It’s typical of New Zealand weather to hold back the worst until last, and this season is no exception. While early winter was mild in many places (my neighbour reported he was still mowing his lawns into July!) snow and chilling frosts have struck in both main islands. When freezing conditions and icy blasts hit one on top of the other, or at unexpected times of the year, or in the most unlikely places, it’s important to know what you’re doing to protect your plants.
Frost damage is easy to spot. Leaves become limp and often turn black, and the foliage of evergreens gets a worryingly ‘translucent’ look about it. Some of the worst frost affected plants are those that are north facing. As the first sun of the morning reaches them, it causes their growth to defrost too quickly and bursts the walls of the cells in their leaves. If you’re receiving frosts where you once didn’t, or frosts that are heavier than usual, it may pay to think long-term. Whether or not you’re a climate change sceptic, seasons are changing and we can expect more severe weather events from here in. If you favour gold or variegated plants, it may pay to pick another favourite as these colourful specimens are often more tender than their plain green cousins.
If you’re heavy handed with the nitrogen, change your ways or at least avoid scattering it early or late in the growing season. Nitrogen fertilizers cause plants to put on extra leaf growth and any tender new foliage will quickly be destroyed by very cold conditions.
Even if you already plant half-hardies in sheltered spots, you may want to consider covering them with horticultural fleece during cold spells. This product allows the sun in, along with air circulation, but helps keep the cold out. An old method of plant protection, which I learned from more experienced gardeners early on in my gardening ‘career’, and at a time when such luxuries as fleece and plastic wrap were not available, is to delay cutting back autumn foliage. The spent, brown seed heads and dead foliage of many plants shut out the frost and snow from their base and protect crowns and new growth from the cold. In a similar fashion, a thick layer of mulch on the ground will also protect hibernating plants.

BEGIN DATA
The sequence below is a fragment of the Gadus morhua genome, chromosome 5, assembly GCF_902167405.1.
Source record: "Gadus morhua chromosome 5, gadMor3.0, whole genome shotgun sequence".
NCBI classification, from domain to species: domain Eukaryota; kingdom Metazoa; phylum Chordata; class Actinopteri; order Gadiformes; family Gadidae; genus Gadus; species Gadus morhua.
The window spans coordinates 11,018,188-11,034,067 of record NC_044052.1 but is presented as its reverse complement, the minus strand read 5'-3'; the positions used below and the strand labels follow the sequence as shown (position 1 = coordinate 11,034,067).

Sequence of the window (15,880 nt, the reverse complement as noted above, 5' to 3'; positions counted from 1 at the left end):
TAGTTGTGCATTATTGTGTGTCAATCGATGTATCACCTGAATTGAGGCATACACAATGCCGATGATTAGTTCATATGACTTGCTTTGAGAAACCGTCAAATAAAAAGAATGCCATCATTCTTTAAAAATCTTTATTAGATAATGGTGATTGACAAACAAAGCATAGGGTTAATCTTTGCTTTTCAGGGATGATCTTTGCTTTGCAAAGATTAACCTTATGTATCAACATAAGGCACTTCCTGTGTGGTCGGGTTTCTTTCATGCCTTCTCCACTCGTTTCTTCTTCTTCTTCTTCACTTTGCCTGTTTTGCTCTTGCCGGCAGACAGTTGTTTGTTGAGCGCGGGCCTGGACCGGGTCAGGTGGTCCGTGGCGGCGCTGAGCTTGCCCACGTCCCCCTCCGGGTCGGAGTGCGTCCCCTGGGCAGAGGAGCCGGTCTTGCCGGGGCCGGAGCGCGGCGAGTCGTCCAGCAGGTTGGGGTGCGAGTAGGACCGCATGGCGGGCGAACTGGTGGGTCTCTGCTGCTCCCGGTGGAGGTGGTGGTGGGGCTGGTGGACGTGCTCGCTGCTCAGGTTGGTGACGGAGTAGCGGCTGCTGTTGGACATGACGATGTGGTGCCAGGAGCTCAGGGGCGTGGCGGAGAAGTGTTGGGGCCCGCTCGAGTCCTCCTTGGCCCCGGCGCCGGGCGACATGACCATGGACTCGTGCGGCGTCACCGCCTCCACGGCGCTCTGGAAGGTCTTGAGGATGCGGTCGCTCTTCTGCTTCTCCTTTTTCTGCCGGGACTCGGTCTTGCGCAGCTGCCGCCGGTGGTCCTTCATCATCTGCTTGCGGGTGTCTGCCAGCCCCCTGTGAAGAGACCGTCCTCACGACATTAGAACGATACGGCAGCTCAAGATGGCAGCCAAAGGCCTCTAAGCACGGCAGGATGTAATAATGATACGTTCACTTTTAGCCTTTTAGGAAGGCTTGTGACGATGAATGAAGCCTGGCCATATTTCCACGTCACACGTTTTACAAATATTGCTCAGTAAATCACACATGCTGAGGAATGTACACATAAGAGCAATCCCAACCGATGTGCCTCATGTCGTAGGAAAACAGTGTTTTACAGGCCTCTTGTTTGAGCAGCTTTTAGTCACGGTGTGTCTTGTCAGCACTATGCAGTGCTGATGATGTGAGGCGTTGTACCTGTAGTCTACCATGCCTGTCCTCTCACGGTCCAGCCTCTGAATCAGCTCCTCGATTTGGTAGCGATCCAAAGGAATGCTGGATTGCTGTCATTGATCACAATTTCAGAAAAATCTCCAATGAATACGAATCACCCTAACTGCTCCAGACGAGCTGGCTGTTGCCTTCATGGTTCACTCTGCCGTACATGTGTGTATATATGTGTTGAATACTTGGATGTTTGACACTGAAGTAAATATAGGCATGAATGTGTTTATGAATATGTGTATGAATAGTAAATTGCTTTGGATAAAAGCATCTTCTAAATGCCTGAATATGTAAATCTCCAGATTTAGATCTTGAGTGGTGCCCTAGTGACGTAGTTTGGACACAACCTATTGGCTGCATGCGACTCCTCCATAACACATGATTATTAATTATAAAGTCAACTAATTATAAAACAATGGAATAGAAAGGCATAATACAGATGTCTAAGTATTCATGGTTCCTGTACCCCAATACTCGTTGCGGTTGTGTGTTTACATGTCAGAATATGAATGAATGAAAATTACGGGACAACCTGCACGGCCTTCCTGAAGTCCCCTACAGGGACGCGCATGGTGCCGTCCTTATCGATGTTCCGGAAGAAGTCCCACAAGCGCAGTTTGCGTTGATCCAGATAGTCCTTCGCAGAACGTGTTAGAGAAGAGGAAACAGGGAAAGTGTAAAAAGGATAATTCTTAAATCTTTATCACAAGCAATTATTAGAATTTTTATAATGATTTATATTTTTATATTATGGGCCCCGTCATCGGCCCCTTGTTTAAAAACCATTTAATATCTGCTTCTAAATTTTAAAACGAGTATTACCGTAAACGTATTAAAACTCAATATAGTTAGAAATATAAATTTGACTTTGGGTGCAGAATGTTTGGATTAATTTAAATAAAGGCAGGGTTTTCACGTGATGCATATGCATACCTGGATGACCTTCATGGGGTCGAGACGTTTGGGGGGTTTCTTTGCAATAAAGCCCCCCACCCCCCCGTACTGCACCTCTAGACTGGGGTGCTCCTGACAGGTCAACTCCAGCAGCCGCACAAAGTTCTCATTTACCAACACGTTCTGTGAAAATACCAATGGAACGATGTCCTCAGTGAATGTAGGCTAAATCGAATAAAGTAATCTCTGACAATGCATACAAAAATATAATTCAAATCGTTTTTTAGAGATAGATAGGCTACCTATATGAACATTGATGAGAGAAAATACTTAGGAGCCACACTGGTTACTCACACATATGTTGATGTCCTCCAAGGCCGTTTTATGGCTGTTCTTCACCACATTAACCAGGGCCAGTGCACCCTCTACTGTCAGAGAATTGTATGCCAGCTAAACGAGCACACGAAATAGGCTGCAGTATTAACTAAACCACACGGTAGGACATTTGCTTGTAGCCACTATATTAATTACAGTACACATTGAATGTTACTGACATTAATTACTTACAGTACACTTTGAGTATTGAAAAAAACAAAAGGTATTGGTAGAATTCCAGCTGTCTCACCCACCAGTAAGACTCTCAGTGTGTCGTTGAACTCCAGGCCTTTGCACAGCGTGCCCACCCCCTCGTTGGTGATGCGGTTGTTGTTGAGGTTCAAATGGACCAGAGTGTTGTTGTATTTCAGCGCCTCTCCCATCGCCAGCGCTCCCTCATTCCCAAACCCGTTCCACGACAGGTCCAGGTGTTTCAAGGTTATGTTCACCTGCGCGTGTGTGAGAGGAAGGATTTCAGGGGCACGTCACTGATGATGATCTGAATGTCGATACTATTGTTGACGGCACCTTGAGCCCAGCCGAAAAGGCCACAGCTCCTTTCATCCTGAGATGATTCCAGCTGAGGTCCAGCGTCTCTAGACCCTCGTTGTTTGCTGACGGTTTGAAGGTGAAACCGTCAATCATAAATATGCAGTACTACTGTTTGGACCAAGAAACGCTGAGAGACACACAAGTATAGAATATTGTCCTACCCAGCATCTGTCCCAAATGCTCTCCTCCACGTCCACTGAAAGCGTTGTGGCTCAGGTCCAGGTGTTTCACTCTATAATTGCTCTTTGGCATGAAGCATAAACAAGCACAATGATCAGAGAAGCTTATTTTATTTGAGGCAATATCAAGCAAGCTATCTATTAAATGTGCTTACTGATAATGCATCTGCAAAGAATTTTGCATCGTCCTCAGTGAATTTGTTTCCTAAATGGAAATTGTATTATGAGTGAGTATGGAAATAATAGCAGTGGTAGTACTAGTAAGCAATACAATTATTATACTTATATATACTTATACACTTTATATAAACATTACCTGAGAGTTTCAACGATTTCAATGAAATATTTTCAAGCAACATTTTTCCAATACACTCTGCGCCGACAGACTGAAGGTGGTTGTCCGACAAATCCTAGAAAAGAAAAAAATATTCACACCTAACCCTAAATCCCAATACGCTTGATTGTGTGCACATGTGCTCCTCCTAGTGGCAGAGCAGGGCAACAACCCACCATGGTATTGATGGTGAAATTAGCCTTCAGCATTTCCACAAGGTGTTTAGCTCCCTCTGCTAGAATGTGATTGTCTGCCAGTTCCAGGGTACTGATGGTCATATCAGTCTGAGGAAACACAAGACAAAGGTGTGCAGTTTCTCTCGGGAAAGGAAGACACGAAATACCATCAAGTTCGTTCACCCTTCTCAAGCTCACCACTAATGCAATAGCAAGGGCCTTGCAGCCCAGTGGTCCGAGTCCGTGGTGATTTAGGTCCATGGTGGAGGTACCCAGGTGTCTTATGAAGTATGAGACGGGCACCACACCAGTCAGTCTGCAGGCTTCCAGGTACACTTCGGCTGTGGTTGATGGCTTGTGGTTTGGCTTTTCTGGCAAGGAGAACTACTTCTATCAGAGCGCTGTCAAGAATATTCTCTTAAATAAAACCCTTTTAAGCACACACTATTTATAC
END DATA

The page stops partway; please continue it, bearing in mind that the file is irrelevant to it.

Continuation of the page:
While ice and snow are the more obvious enemies in the garden in winter, endless rain can also wreck havoc, drowning low lying or damp-sensitive plants and bulbs. Shut out the worst of the wet by covering these plants with a ready-made cloche of clear plastic or a few panes of old glass held aloft on a base of bricks. Where possible, plant water-sensitive treasures on small hillocks or a slope, and incorporate stone chip into the soil to assist with drainage.
Where plants have already copped winter damage, a rescue remedy should be employed. Wait until spring to cut back frosted growth to a new bud (the damaged foliage is at least helping protect the remaining growth from the cold) and, once winter has passed, feed your plants to encourage new spring growth to come away quickly. If frost bites north facing plants, cover them with black plastic in the early morning so they have time to defrost gradually. Check plants for ‘frost heave’, a situation where the expansion of frozen water in the soil lifts the plants partially out of the ground. Firm them back in as soon as possible, and if freezing conditions continue and make this impossible, temporarily cover any exposed roots with mulch.
In severe weather conditions, it’s a case of not giving in but carrying on. And one thing is certain (at least for the time being): spring is just around the corner.